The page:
Internal Parasites – Prevention

What’s With The Poop Sample?

According to the CDC, approximately 10,000 people in the USA are infected with worms from dogs and cats each year. These worms can result in severe illness in both your pets and your family.

No matter how clean you keep your pet or their environment they are at risk of exposure and infection.

Your pet can become infected by

  • ingesting eggs while grooming or playing in the grass,
  • the eggs you carry into your home on your shoes or clothing
  • by larvae that can penetrate your pet’s skin while it is resting or sleeping.

Worm eggs are very hardy and can survive in the environment for months or even years. Complete elimination of parasites from the environment is unrealistic.

Pet owners can greatly reduce the chance of infection by:

  • Cleaning up after your pet.

Pick up after your pet on walks and in dog parks. Too many pet owners fail to see the risk they put their family and community in when they do not pick up fecal matter left their pets. This should be done EVERY TIME your pet has a bowel movement, whether in your yard, the park or next to the street.

  • Cleaning the cat’s litter box every day.

Wear gloves, especially if you are pregnant, while cleaning the litterbox. Litterboxes that are cleaned daily have little chance of harboring harmful parasites, in particular, toxoplasmosis.

  • Not allowing your pet to roam free where it may be exposed to the feces of other animals.

Wildlife carry many of the same parasites as companion pets. Pets that are allowed to roam and hunt are at greater risk of exposure to parasites.

  • Keeping your dog on a heartworm preventative year round.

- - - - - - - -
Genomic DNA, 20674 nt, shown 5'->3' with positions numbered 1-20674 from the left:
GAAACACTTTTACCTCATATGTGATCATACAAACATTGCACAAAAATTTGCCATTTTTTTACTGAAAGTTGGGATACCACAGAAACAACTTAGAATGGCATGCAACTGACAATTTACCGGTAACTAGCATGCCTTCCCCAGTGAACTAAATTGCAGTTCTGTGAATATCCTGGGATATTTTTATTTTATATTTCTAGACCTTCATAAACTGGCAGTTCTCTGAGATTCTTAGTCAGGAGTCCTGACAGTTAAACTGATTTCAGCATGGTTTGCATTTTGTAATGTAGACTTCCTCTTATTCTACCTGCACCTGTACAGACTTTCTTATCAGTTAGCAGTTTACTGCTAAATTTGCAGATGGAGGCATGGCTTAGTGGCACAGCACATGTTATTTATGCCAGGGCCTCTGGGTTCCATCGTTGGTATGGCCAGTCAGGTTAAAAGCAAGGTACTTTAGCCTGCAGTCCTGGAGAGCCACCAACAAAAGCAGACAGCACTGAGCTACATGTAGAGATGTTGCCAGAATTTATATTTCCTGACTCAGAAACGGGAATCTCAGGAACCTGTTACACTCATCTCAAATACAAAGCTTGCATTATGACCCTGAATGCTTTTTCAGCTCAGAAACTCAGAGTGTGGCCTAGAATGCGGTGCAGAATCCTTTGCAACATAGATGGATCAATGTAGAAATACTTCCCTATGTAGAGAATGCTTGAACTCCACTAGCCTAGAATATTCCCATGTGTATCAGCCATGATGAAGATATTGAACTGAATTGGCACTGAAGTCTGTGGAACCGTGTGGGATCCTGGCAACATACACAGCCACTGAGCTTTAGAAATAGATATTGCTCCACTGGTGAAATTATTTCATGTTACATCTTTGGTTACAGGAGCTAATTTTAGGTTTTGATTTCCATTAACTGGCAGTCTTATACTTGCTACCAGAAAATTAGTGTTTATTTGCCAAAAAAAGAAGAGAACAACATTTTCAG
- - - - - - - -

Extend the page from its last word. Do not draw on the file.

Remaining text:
Some heartworm preventatives have the added benefit of controlling intestinal parasites as well.

  • Having a fecal sample checked yearly.

Bring a stool sample from your pet at least once a year to have it screened for intestinal parasites. Please be aware that most intestinal parasites can only be seen with the aid of a microscope. So just because you “Don’t see any worms.”, doesn’t mean your pet is parasite free. The annual physical exam is a great opportunity to have us run a fecal test.

Only a small amount of fecal material is necessary for testing. Ask us for a convenient, easy-to-use fecal collector – your hands never need to get dirty. Otherwise, any clean container will do. Be creative!

If you have multiple adult dogs/cats who have lived with each other for over a year, then one sample collected from each species should be checked. Often if one has parasites, they all do. So don’t worry about which pet the fecal sample came from, because all same species pets will be dewormed if the sample tests positive for parasites. However, puppies and kittens should have their own stool sample tested. We know that almost all young pets have parasites, and we want to be certain that the dewormings they have received have been affective.

Try to bring in the freshest fecal sample possible, no older than 24 hours. If you cannot get a sample immediately to us, keep it refrigerated.